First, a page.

Yahşi Baraz: The job of a gallerist is actually quite hard…
Efe Korkut Kurt: You have dealt with its challenges, and thanks to you, we’re now enjoying its benefits. How do you think one should operate a gallery these days?
Y.B.: It’s necessary to come up with new things within the institutional field of art. Success comes from doing what hasn’t already been done. I think he who intends to open a gallery must build a space with depth and height, and have a master architect draw the plans for the gallery. A gallerist has to think universal, not local. One of the most difficult things is to become world-renowned. It should be the goal of a gallerist to buy and sell paintings at an international level. His biggest accomplishment would be to sell paintings to international world museums. For example, for a musician, a physicist or an operator, it’s always a challenge to make a successful career. The world famous gallerist Andre Emmerich says “a gallerist should be with the rich, but shouldn’t live the luxurious life of the rich”. Which means, a gallerist should keep in contact with the rich in order to sell art, but should stay within the art world rather than living like the rich. I always tried to accomplish this.
E.K.K.: Having found the chance to talk with such an experienced person, I would like to ask you something. There are people that regulate the contemporary art market; and not just the market, also the art scene. How does the relationship between young artists and these people –who shape the market– develop?
Y.B.: This depends on both the economics of Turkey and the intellectual background of the artist. Hand skills are of course important, but it’s not enough to be talented and to come up with good work. When an artist possesses intellectual knowledge and is social and communicative, it’s a significant factor. Just because an artist seems to be on the rise, doesn’t mean that his works will be acquired by world museums in the future. One can continue to produce decorative work and sell hundreds of paintings during one’s lifetime. One can get rich, make one’s gallery rich. The biggest wish of an artist is to have a retrospective exhibition in one of the world’s prominent museums and be part of the largest 400 private collections. However no Turkish painter has accomplished that yet, not even a solo show. For example Dogancay had a photography exhibition in Pompidou in 1982 titled “Les Murs Murmurent, Il Crient, Ils Chantent” (Whispering Walls).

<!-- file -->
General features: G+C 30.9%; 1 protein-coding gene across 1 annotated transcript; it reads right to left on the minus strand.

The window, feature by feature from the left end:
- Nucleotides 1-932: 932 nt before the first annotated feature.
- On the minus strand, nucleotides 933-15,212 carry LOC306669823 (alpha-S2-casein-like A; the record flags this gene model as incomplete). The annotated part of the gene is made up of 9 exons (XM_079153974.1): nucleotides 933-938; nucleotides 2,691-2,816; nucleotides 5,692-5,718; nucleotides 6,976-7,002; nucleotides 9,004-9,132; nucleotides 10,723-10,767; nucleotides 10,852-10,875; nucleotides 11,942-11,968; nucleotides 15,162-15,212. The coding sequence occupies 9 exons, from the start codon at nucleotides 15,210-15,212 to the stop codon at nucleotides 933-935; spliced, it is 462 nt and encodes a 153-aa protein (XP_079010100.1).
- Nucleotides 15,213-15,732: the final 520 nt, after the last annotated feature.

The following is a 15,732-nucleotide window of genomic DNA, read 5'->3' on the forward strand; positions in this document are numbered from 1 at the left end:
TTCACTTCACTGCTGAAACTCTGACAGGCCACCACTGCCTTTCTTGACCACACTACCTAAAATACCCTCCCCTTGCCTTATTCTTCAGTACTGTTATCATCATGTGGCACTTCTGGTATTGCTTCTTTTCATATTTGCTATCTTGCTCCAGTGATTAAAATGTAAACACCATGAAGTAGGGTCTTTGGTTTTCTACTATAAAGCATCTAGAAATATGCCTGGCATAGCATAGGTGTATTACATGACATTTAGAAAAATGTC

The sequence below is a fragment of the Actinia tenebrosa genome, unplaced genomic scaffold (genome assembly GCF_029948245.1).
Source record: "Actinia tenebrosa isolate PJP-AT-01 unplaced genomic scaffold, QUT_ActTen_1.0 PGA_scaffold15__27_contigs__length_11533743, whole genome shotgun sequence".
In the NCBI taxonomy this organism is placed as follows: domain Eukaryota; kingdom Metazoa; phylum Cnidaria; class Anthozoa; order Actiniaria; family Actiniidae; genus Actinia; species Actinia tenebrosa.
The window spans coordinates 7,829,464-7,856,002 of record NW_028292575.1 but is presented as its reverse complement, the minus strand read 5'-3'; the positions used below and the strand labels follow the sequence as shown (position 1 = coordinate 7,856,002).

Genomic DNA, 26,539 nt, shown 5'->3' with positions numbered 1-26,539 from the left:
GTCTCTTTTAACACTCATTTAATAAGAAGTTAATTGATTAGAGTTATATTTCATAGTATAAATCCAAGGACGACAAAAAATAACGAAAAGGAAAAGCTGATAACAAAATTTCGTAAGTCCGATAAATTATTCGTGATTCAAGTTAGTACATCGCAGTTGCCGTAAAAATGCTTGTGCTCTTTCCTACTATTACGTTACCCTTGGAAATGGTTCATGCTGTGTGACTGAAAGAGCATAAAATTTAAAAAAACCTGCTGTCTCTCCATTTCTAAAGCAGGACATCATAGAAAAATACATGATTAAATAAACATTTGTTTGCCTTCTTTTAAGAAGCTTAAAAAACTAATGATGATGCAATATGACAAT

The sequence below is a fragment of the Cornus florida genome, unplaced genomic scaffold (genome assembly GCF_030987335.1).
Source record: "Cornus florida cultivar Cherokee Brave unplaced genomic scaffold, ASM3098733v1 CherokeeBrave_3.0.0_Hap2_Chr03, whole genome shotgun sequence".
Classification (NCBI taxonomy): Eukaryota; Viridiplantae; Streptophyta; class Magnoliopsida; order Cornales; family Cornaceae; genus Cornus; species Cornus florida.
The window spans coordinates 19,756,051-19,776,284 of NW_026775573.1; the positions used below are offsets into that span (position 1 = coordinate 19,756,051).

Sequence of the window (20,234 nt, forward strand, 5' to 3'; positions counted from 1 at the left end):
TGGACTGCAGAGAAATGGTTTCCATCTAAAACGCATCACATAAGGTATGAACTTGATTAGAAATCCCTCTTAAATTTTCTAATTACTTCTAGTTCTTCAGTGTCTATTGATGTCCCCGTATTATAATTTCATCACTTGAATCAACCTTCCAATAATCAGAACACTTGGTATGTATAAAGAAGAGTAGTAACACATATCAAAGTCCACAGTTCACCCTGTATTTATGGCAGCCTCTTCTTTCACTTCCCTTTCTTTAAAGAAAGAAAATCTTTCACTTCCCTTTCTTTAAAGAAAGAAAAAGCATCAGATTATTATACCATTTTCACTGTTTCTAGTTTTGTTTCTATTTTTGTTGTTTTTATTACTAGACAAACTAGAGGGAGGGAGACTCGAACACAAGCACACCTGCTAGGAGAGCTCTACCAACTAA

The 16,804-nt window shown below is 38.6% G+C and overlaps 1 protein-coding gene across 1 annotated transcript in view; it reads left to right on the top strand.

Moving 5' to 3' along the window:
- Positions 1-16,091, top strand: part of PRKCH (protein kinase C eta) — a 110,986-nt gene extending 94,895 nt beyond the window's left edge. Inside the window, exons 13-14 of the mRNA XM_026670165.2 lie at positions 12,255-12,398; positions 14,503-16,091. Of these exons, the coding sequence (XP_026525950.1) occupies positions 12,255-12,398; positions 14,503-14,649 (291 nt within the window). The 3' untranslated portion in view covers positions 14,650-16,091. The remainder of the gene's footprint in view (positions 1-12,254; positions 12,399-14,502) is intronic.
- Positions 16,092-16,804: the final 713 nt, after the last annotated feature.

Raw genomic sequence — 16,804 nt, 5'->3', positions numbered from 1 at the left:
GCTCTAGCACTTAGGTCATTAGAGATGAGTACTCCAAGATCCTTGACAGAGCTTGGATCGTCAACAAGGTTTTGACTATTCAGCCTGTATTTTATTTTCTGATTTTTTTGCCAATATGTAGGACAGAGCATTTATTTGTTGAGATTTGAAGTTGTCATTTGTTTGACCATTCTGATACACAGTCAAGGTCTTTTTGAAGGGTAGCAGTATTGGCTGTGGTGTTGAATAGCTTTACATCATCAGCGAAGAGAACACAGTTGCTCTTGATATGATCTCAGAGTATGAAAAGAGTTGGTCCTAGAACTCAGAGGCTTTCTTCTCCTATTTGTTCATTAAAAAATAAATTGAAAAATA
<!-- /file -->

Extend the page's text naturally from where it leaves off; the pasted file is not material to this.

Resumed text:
Then we have other problems arising from the fact that the world has become quite a materialist place. Even though materialism has been going on for 100 years, it’s in the last 10-15 years that materialistic thought has become even more prominent, it’s now much more important for rich people to support artists. Artists have to make their works part of the 5-10 top collections. When they succeed in accomplishing this, they will have supporters, which will prevent the artist from going back. For example, there was an article about Rothko, in which an art writer stated that Rothko was a terrible artist, but because the investment made on him was so huge, nobody would be able to say that he wasn’t good. Nowadays he’s considered one of the most prominent American abstract painters.